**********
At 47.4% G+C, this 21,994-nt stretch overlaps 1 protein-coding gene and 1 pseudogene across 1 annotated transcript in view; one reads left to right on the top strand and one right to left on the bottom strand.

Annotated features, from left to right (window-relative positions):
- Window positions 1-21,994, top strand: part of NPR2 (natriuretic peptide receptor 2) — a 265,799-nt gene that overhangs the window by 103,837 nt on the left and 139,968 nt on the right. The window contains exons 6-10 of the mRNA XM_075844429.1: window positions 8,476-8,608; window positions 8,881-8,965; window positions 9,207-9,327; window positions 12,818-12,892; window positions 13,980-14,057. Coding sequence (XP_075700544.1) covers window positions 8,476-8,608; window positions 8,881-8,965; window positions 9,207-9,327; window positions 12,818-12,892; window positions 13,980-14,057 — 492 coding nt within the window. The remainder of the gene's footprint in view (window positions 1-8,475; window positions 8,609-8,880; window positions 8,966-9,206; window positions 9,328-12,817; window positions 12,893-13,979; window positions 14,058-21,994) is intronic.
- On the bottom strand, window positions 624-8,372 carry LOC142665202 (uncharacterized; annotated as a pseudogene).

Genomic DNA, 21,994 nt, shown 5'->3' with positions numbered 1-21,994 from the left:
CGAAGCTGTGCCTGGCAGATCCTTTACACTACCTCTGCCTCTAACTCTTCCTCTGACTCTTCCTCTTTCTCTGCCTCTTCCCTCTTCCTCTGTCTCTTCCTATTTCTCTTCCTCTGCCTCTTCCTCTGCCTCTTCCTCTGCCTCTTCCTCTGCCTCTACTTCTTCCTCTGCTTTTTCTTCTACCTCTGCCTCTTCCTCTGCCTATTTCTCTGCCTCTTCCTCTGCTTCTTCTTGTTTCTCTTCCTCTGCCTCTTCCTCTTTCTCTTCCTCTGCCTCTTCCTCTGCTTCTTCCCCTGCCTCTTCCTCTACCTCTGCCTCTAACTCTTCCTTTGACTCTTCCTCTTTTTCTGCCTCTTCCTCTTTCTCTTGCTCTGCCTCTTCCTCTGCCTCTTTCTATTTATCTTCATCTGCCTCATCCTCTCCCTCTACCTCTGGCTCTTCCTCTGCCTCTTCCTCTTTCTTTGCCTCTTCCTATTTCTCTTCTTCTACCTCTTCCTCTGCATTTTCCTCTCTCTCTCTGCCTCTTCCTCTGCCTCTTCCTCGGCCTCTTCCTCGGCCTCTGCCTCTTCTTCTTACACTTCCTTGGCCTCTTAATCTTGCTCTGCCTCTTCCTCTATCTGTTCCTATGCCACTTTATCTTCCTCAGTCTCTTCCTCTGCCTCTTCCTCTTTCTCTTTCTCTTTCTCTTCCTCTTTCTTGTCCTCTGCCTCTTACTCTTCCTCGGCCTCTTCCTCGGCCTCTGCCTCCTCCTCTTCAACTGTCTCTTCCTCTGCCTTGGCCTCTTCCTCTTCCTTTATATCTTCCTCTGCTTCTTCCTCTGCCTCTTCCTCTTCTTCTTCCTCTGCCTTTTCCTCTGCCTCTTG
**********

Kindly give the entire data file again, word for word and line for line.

At 47.4% G+C, this 21,994-nt stretch overlaps 1 protein-coding gene and 1 pseudogene across 1 annotated transcript in view; one reads left to right on the top strand and one right to left on the bottom strand.

Annotated features, from left to right (window-relative positions):
- Window positions 1-21,994, top strand: part of NPR2 (natriuretic peptide receptor 2) — a 265,799-nt gene that overhangs the window by 103,837 nt on the left and 139,968 nt on the right. The window contains exons 6-10 of the mRNA XM_075844429.1: window positions 8,476-8,608; window positions 8,881-8,965; window positions 9,207-9,327; window positions 12,818-12,892; window positions 13,980-14,057. Coding sequence (XP_075700544.1) covers window positions 8,476-8,608; window positions 8,881-8,965; window positions 9,207-9,327; window positions 12,818-12,892; window positions 13,980-14,057 — 492 coding nt within the window. The remainder of the gene's footprint in view (window positions 1-8,475; window positions 8,609-8,880; window positions 8,966-9,206; window positions 9,328-12,817; window positions 12,893-13,979; window positions 14,058-21,994) is intronic.
- On the bottom strand, window positions 624-8,372 carry LOC142665202 (uncharacterized; annotated as a pseudogene).

Genomic DNA, 21,994 nt, shown 5'->3' with positions numbered 1-21,994 from the left:
CGAAGCTGTGCCTGGCAGATCCTTTACACTACCTCTGCCTCTAACTCTTCCTCTGACTCTTCCTCTTTCTCTGCCTCTTCCCTCTTCCTCTGTCTCTTCCTATTTCTCTTCCTCTGCCTCTTCCTCTGCCTCTTCCTCTGCCTCTTCCTCTGCCTCTACTTCTTCCTCTGCTTTTTCTTCTACCTCTGCCTCTTCCTCTGCCTATTTCTCTGCCTCTTCCTCTGCTTCTTCTTGTTTCTCTTCCTCTGCCTCTTCCTCTTTCTCTTCCTCTGCCTCTTCCTCTGCTTCTTCCCCTGCCTCTTCCTCTACCTCTGCCTCTAACTCTTCCTTTGACTCTTCCTCTTTTTCTGCCTCTTCCTCTTTCTCTTGCTCTGCCTCTTCCTCTGCCTCTTTCTATTTATCTTCATCTGCCTCATCCTCTCCCTCTACCTCTGGCTCTTCCTCTGCCTCTTCCTCTTTCTTTGCCTCTTCCTATTTCTCTTCTTCTACCTCTTCCTCTGCATTTTCCTCTCTCTCTCTGCCTCTTCCTCTGCCTCTTCCTCGGCCTCTTCCTCGGCCTCTGCCTCTTCTTCTTACACTTCCTTGGCCTCTTAATCTTGCTCTGCCTCTTCCTCTATCTGTTCCTATGCCACTTTATCTTCCTCAGTCTCTTCCTCTGCCTCTTCCTCTTTCTCTTTCTCTTTCTCTTCCTCTTTCTTGTCCTCTGCCTCTTACTCTTCCTCGGCCTCTTCCTCGGCCTCTGCCTCCTCCTCTTCAACTGTCTCTTCCTCTGCCTTGGCCTCTTCCTCTTCCTTTATATCTTCCTCTGCTTCTTCCTCTGCCTCTTCCTCTTCTTCTTCCTCTGCCTTTTCCTCTGCCTCTTG